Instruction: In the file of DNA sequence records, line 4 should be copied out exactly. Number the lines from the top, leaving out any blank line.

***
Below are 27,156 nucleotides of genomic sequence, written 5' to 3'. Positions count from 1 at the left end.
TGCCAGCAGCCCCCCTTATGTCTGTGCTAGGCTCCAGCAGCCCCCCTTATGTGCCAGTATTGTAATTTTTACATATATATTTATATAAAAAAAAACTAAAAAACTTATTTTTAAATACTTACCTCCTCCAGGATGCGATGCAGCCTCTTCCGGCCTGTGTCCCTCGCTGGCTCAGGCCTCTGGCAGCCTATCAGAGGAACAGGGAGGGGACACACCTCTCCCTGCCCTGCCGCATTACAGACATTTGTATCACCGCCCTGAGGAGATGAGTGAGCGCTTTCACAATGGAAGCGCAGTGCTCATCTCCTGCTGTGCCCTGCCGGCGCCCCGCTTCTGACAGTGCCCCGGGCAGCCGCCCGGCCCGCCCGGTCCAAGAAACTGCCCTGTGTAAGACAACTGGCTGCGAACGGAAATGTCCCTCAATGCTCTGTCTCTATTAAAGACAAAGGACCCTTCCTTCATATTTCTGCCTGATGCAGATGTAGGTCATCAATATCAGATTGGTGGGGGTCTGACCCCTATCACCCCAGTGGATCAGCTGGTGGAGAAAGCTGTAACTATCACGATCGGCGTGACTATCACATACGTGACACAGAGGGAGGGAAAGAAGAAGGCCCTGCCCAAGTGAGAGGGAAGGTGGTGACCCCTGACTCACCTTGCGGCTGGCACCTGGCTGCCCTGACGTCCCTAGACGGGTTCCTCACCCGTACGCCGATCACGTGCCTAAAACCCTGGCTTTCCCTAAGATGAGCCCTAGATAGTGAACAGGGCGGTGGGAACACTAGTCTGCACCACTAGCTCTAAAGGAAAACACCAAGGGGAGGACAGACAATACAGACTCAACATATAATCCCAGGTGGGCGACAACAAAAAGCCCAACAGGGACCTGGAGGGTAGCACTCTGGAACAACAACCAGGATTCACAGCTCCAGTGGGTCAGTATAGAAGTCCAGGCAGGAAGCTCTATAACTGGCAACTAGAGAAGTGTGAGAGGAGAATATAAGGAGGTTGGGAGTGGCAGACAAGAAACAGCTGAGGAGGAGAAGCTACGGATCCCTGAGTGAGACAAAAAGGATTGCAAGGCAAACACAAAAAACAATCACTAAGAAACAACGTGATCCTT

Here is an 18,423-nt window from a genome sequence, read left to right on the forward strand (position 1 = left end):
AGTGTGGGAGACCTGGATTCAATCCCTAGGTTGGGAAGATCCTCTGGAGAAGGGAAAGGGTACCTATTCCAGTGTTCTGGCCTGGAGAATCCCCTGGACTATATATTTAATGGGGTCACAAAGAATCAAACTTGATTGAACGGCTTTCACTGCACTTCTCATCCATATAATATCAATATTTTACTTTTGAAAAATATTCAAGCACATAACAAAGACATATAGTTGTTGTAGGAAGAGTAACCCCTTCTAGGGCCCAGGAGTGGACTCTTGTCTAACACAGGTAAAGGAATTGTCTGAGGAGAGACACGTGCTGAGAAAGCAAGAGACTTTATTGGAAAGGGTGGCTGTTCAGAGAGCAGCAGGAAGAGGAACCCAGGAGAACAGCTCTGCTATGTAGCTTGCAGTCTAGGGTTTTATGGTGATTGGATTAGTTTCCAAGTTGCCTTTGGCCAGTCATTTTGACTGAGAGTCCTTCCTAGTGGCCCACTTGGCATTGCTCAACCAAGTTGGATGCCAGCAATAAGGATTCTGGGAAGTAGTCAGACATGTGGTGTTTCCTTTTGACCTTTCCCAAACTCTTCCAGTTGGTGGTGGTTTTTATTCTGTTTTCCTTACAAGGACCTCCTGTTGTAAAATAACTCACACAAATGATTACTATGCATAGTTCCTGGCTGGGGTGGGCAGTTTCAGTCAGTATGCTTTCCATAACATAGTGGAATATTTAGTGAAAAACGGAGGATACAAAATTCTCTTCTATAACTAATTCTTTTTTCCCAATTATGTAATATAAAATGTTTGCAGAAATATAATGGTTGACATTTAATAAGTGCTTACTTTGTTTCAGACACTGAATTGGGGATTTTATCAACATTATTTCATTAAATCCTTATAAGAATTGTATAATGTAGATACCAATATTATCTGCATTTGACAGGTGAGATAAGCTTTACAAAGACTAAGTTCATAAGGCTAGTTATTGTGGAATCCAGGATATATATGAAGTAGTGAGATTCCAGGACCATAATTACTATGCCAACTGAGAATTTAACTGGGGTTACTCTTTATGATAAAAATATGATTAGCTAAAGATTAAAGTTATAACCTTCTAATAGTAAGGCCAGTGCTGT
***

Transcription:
AGTGTGGGAGACCTGGATTCAATCCCTAGGTTGGGAAGATCCTCTGGAGAAGGGAAAGGGTACCTATTCCAGTGTTCTGGCCTGGAGAATCCCCTGGACTATATATTTAATGGGGTCACAAAGAATCAAACTTGATTGAACGGCTTTCACTGCACTTCTCATCCATATAATATCAATATTTTACTTTTGAAAAATATTCAAGCACATAACAAAGACATATAGTTGTTGTAGGAAGAGTAACCCCTTCTAGGGCCCAGGAGTGGACTCTTGTCTAACACAGGTAAAGGAATTGTCTGAGGAGAGACACGTGCTGAGAAAGCAAGAGACTTTATTGGAAAGGGTGGCTGTTCAGAGAGCAGCAGGAAGAGGAACCCAGGAGAACAGCTCTGCTATGTAGCTTGCAGTCTAGGGTTTTATGGTGATTGGATTAGTTTCCAAGTTGCCTTTGGCCAGTCATTTTGACTGAGAGTCCTTCCTAGTGGCCCACTTGGCATTGCTCAACCAAGTTGGATGCCAGCAATAAGGATTCTGGGAAGTAGTCAGACATGTGGTGTTTCCTTTTGACCTTTCCCAAACTCTTCCAGTTGGTGGTGGTTTTTATTCTGTTTTCCTTACAAGGACCTCCTGTTGTAAAATAACTCACACAAATGATTACTATGCATAGTTCCTGGCTGGGGTGGGCAGTTTCAGTCAGTATGCTTTCCATAACATAGTGGAATATTTAGTGAAAAACGGAGGATACAAAATTCTCTTCTATAACTAATTCTTTTTTCCCAATTATGTAATATAAAATGTTTGCAGAAATATAATGGTTGACATTTAATAAGTGCTTACTTTGTTTCAGACACTGAATTGGGGATTTTATCAACATTATTTCATTAAATCCTTATAAGAATTGTATAATGTAGATACCAATATTATCTGCATTTGACAGGTGAGATAAGCTTTACAAAGACTAAGTTCATAAGGCTAGTTATTGTGGAATCCAGGATATATATGAAGTAGTGAGATTCCAGGACCATAATTACTATGCCAACTGAGAATTTAACTGGGGTTACTCTTTATGATAAAAATATGATTAGCTAAAGATTAAAGTTATAACCTTCTAATAGTAAGGCCAGTGCTGT